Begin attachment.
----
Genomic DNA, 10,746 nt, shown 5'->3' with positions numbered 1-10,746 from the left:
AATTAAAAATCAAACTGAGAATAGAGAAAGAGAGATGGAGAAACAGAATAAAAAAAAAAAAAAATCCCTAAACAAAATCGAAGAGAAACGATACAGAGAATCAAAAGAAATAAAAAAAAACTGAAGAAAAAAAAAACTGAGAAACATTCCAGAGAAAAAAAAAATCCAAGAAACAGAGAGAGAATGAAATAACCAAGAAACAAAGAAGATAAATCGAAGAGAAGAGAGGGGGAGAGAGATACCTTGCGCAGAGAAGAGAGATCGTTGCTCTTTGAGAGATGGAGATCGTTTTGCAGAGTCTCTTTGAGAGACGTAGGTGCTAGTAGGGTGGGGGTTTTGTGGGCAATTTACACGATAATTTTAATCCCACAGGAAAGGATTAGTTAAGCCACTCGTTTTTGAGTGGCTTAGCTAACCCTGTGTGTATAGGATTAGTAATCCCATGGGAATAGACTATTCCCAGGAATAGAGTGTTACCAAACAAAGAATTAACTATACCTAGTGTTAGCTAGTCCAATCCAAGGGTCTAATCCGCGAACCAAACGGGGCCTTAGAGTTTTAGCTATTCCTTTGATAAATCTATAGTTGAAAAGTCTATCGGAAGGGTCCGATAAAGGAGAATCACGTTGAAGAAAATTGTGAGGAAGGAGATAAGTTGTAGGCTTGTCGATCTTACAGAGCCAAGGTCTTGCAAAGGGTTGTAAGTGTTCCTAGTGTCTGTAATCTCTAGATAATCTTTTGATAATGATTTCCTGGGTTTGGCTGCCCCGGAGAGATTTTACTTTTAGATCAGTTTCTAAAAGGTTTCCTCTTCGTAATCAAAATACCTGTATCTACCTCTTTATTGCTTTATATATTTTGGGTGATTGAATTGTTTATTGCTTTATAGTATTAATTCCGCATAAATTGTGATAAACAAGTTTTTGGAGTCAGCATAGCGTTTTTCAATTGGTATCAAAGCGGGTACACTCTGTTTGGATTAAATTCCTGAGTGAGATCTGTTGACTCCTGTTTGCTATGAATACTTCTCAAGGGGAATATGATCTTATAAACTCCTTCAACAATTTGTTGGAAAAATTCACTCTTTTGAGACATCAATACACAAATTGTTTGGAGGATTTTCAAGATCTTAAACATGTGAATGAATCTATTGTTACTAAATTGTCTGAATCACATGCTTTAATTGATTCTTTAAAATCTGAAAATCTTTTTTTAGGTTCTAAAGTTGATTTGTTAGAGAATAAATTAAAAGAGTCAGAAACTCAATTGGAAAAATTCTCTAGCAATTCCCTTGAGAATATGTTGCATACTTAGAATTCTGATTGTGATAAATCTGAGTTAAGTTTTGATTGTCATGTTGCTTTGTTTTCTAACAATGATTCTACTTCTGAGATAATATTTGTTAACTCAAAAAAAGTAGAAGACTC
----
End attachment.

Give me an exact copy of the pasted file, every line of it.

Genomic DNA, 10,746 nt, shown 5'->3' with positions numbered 1-10,746 from the left:
AATTAAAAATCAAACTGAGAATAGAGAAAGAGAGATGGAGAAACAGAATAAAAAAAAAAAAAAATCCCTAAACAAAATCGAAGAGAAACGATACAGAGAATCAAAAGAAATAAAAAAAAACTGAAGAAAAAAAAAACTGAGAAACATTCCAGAGAAAAAAAAAATCCAAGAAACAGAGAGAGAATGAAATAACCAAGAAACAAAGAAGATAAATCGAAGAGAAGAGAGGGGGAGAGAGATACCTTGCGCAGAGAAGAGAGATCGTTGCTCTTTGAGAGATGGAGATCGTTTTGCAGAGTCTCTTTGAGAGACGTAGGTGCTAGTAGGGTGGGGGTTTTGTGGGCAATTTACACGATAATTTTAATCCCACAGGAAAGGATTAGTTAAGCCACTCGTTTTTGAGTGGCTTAGCTAACCCTGTGTGTATAGGATTAGTAATCCCATGGGAATAGACTATTCCCAGGAATAGAGTGTTACCAAACAAAGAATTAACTATACCTAGTGTTAGCTAGTCCAATCCAAGGGTCTAATCCGCGAACCAAACGGGGCCTTAGAGTTTTAGCTATTCCTTTGATAAATCTATAGTTGAAAAGTCTATCGGAAGGGTCCGATAAAGGAGAATCACGTTGAAGAAAATTGTGAGGAAGGAGATAAGTTGTAGGCTTGTCGATCTTACAGAGCCAAGGTCTTGCAAAGGGTTGTAAGTGTTCCTAGTGTCTGTAATCTCTAGATAATCTTTTGATAATGATTTCCTGGGTTTGGCTGCCCCGGAGAGATTTTACTTTTAGATCAGTTTCTAAAAGGTTTCCTCTTCGTAATCAAAATACCTGTATCTACCTCTTTATTGCTTTATATATTTTGGGTGATTGAATTGTTTATTGCTTTATAGTATTAATTCCGCATAAATTGTGATAAACAAGTTTTTGGAGTCAGCATAGCGTTTTTCAATTGGTATCAAAGCGGGTACACTCTGTTTGGATTAAATTCCTGAGTGAGATCTGTTGACTCCTGTTTGCTATGAATACTTCTCAAGGGGAATATGATCTTATAAACTCCTTCAACAATTTGTTGGAAAAATTCACTCTTTTGAGACATCAATACACAAATTGTTTGGAGGATTTTCAAGATCTTAAACATGTGAATGAATCTATTGTTACTAAATTGTCTGAATCACATGCTTTAATTGATTCTTTAAAATCTGAAAATCTTTTTTTAGGTTCTAAAGTTGATTTGTTAGAGAATAAATTAAAAGAGTCAGAAACTCAATTGGAAAAATTCTCTAGCAATTCCCTTGAGAATATGTTGCATACTTAGAATTCTGATTGTGATAAATCTGAGTTAAGTTTTGATTGTCATGTTGCTTTGTTTTCTAACAATGATTCTACTTCTGAGATAATATTTGTTAACTCAAAAAAAGTAGAAGACTC